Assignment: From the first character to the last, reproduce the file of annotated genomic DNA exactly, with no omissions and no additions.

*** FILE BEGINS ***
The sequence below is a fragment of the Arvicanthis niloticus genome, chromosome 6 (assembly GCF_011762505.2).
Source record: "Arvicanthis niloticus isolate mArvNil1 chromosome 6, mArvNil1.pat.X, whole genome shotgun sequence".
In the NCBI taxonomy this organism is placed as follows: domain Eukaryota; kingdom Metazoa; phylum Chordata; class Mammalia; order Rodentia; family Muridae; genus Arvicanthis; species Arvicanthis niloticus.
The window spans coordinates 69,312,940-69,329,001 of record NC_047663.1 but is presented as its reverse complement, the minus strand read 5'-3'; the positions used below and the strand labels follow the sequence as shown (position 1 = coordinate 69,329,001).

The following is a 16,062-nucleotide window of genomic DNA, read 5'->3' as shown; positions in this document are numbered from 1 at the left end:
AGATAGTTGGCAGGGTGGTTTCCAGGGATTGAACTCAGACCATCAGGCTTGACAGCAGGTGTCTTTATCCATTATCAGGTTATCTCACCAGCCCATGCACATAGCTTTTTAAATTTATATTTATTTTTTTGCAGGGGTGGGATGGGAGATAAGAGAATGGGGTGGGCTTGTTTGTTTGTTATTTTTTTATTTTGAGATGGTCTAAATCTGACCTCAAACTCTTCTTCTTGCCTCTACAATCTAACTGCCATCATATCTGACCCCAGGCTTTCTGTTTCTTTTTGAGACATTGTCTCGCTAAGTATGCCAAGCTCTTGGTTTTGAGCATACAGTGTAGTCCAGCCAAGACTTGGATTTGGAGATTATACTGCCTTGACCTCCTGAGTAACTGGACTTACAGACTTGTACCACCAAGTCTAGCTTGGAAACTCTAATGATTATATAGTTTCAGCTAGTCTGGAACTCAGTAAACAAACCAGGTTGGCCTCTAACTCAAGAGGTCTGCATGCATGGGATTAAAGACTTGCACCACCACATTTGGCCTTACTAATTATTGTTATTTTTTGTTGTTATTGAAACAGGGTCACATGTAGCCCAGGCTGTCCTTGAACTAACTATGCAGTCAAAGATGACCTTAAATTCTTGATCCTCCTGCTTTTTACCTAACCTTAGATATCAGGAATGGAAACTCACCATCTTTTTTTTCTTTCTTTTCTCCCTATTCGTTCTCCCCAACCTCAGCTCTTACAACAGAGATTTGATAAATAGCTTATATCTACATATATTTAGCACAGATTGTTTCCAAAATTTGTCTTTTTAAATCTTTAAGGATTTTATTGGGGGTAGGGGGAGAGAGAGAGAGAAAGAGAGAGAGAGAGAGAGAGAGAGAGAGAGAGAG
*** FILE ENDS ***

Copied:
The sequence below is a fragment of the Arvicanthis niloticus genome, chromosome 6 (assembly GCF_011762505.2).
Source record: "Arvicanthis niloticus isolate mArvNil1 chromosome 6, mArvNil1.pat.X, whole genome shotgun sequence".
In the NCBI taxonomy this organism is placed as follows: domain Eukaryota; kingdom Metazoa; phylum Chordata; class Mammalia; order Rodentia; family Muridae; genus Arvicanthis; species Arvicanthis niloticus.
The window spans coordinates 69,312,940-69,329,001 of record NC_047663.1 but is presented as its reverse complement, the minus strand read 5'-3'; the positions used below and the strand labels follow the sequence as shown (position 1 = coordinate 69,329,001).

The following is a 16,062-nucleotide window of genomic DNA, read 5'->3' as shown; positions in this document are numbered from 1 at the left end:
AGATAGTTGGCAGGGTGGTTTCCAGGGATTGAACTCAGACCATCAGGCTTGACAGCAGGTGTCTTTATCCATTATCAGGTTATCTCACCAGCCCATGCACATAGCTTTTTAAATTTATATTTATTTTTTTGCAGGGGTGGGATGGGAGATAAGAGAATGGGGTGGGCTTGTTTGTTTGTTATTTTTTTATTTTGAGATGGTCTAAATCTGACCTCAAACTCTTCTTCTTGCCTCTACAATCTAACTGCCATCATATCTGACCCCAGGCTTTCTGTTTCTTTTTGAGACATTGTCTCGCTAAGTATGCCAAGCTCTTGGTTTTGAGCATACAGTGTAGTCCAGCCAAGACTTGGATTTGGAGATTATACTGCCTTGACCTCCTGAGTAACTGGACTTACAGACTTGTACCACCAAGTCTAGCTTGGAAACTCTAATGATTATATAGTTTCAGCTAGTCTGGAACTCAGTAAACAAACCAGGTTGGCCTCTAACTCAAGAGGTCTGCATGCATGGGATTAAAGACTTGCACCACCACATTTGGCCTTACTAATTATTGTTATTTTTTGTTGTTATTGAAACAGGGTCACATGTAGCCCAGGCTGTCCTTGAACTAACTATGCAGTCAAAGATGACCTTAAATTCTTGATCCTCCTGCTTTTTACCTAACCTTAGATATCAGGAATGGAAACTCACCATCTTTTTTTTCTTTCTTTTCTCCCTATTCGTTCTCCCCAACCTCAGCTCTTACAACAGAGATTTGATAAATAGCTTATATCTACATATATTTAGCACAGATTGTTTCCAAAATTTGTCTTTTTAAATCTTTAAGGATTTTATTGGGGGTAGGGGGAGAGAGAGAGAGAAAGAGAGAGAGAGAGAGAGAGAGAGAGAGAGAGAG